Outside of the cost of ongoing maintenance and eventual reprogramming, the price of a robot is primarily tied up in the initial cost of acquisition. This means that a robot’s productivity can pay off for its initial investment over time. This is a massive benefit for manufacturers looking to increase profit margins. The relatively low ongoing cost of ownership of a robot reduces overhead for your facility.
Many manufacturers are unsure if they stand to benefit from automation. To learn more, utilize our free tool to start your automation journey today. You’ll find free and easy answers for your specific use case. Begin by telling us a bit about your process and business, and we’ll help you navigate the complex world of automation investment. This tool will help you calculate how much you might stand to gain from automation and pave the way toward connecting you with suppliers in your area.
Limitations of Automated Spot Welding
It’s essential to be aware of the limitations of welding robots, as no one robot is ideal for every task. Understanding these limitations will help you avoid losing money on a costly investment.
Automated systems, in general, are best for high-volume processes. This pace allows manufacturers to take advantage of their increased speed and performance. Conversely, low-volume product runs negate robots' benefits over their human counterparts. Higher volume runs also imply less variety of parts, which reduces the need to task switch or reprogram the equipment to accommodate new products.
Automated welding systems can start at USD 100,000+. This sticker shock can sometimes dissuade manufacturers from taking on an automation project. Understanding overall costs at the beginning of your automation journey is essential. This way, you can prepare for the capital expenditure required and have an excellent baseline to measure ROI against.
Reprogramming the robot is a burden that all users will face at some point. When new products are introduced, the robot must be taught to weld this new piece appropriately. Therefore, it’s essential to have a robotic engineer on staff or one you can contract as-needed. This way, you will have minimal production interruptions when reprogramming is required.
Robot manufacturers are making this process easier for their customers. New technologies such as teach pendants, hand teaching, and 3D simulation software makes this process faster and more accessible than ever before. Be sure to ask which programming options are available for any robot you consider.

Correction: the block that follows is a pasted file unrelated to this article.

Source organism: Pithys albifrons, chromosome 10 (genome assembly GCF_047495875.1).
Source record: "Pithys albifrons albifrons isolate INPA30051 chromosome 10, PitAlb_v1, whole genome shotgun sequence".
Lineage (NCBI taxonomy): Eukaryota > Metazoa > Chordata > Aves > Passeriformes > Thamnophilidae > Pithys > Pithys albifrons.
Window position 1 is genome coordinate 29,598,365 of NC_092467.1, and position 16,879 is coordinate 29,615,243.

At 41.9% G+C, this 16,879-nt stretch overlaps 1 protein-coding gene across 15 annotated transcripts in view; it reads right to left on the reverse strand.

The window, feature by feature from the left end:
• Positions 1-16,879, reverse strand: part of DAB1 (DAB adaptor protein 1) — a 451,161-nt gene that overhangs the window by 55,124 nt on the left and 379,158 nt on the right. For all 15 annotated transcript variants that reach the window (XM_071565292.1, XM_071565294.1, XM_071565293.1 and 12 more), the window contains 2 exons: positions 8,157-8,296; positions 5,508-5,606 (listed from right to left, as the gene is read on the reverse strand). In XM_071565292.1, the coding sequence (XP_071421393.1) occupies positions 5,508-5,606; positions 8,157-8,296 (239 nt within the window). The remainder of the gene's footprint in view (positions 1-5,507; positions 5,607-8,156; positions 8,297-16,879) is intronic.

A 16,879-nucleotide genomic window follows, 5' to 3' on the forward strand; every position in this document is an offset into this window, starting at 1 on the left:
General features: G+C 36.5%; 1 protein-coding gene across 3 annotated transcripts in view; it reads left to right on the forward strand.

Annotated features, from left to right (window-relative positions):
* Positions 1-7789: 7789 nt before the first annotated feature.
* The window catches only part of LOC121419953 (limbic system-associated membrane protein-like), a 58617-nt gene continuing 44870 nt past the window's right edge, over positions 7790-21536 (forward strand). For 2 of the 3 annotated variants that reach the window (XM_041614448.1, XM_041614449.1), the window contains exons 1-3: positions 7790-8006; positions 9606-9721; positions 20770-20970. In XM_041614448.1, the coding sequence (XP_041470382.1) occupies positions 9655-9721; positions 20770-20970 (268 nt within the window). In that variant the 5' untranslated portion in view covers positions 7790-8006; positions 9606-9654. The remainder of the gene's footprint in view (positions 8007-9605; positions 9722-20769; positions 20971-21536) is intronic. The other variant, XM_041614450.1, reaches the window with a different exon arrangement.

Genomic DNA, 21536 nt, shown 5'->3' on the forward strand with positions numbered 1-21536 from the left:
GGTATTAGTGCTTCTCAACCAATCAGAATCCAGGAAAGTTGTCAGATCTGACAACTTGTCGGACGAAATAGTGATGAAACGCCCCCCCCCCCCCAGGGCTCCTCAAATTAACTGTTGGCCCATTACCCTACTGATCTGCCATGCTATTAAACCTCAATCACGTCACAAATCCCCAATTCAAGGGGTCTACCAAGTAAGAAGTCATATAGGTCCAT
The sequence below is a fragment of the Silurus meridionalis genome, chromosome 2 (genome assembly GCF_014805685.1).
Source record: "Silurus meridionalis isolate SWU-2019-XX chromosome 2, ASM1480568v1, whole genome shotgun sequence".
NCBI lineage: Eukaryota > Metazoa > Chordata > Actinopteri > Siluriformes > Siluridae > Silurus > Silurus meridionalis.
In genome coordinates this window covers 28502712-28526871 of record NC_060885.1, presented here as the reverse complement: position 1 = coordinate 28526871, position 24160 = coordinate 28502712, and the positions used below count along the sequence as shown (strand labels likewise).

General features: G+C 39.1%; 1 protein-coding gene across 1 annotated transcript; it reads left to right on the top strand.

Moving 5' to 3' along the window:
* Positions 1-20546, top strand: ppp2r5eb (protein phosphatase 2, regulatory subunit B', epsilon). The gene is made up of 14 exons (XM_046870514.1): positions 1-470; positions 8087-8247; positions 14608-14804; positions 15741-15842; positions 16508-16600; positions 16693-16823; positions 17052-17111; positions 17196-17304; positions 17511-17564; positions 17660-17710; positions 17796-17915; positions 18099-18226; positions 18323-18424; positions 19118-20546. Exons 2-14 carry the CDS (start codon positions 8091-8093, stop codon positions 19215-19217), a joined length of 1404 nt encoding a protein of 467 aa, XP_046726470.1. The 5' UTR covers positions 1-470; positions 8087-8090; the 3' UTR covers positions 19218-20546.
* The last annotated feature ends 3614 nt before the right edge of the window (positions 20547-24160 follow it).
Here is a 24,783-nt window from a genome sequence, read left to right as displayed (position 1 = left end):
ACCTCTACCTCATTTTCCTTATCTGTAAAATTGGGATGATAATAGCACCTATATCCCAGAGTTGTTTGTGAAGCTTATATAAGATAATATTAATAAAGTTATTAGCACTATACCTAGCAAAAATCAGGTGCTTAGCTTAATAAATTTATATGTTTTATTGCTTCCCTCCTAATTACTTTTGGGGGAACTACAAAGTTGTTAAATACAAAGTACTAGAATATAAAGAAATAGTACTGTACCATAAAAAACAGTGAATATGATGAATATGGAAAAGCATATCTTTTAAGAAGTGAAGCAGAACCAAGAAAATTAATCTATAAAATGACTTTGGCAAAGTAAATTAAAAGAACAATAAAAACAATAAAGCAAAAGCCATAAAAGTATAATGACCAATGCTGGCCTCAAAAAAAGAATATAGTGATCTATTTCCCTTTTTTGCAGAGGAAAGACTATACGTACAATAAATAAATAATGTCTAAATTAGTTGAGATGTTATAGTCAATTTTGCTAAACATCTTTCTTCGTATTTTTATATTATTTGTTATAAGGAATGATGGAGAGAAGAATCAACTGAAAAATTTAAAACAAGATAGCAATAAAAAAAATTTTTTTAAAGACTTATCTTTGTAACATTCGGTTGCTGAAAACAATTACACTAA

How to Begin Your First Spot Welding Project
Maybe you’ve identified a need and are ready to begin your first automated spot welding project. Where do you start? To understand the purchasing process, you must understand the players. Typically, suppliers can be 3rd party integrators, ready-made solution providers, and robot manufacturers. There are advantages and drawbacks to working with each type of supplier.
For example, manufacturers have the deepest knowledge of their products. This likely instills a certain level of trust as a consumer. However, manufacturers can sometimes be the most expensive option as they have the highest overhead costs to maintain their margins.
3rd party integrators are great options for lower-cost, custom solutions. They have access to a wide array of brands. However, they might not be specialists for your exact project. It’s crucial to vet integrators thoroughly to ensure they have the capabilities required for your project.
Companies that offer ready-made solutions are common in industrial automation. Many manufacturers face similar applications and issues. Because of this, there is a space for companies that offer off-the-shelf packages for standardized applications such as spot welding. The drawback here is that these suppliers might be limited in providing custom solutions not covered in their catalog.
Explore your options thoroughly and make the best decision for your company. Automation provides numerous benefits for those willing to take the risk. HowToRobot is here to help you navigate the available options in the market today. Our network of 16,000+ global suppliers helps manufacturers connect with the right people and request quotes for their projects. Begin your automation journey with us today.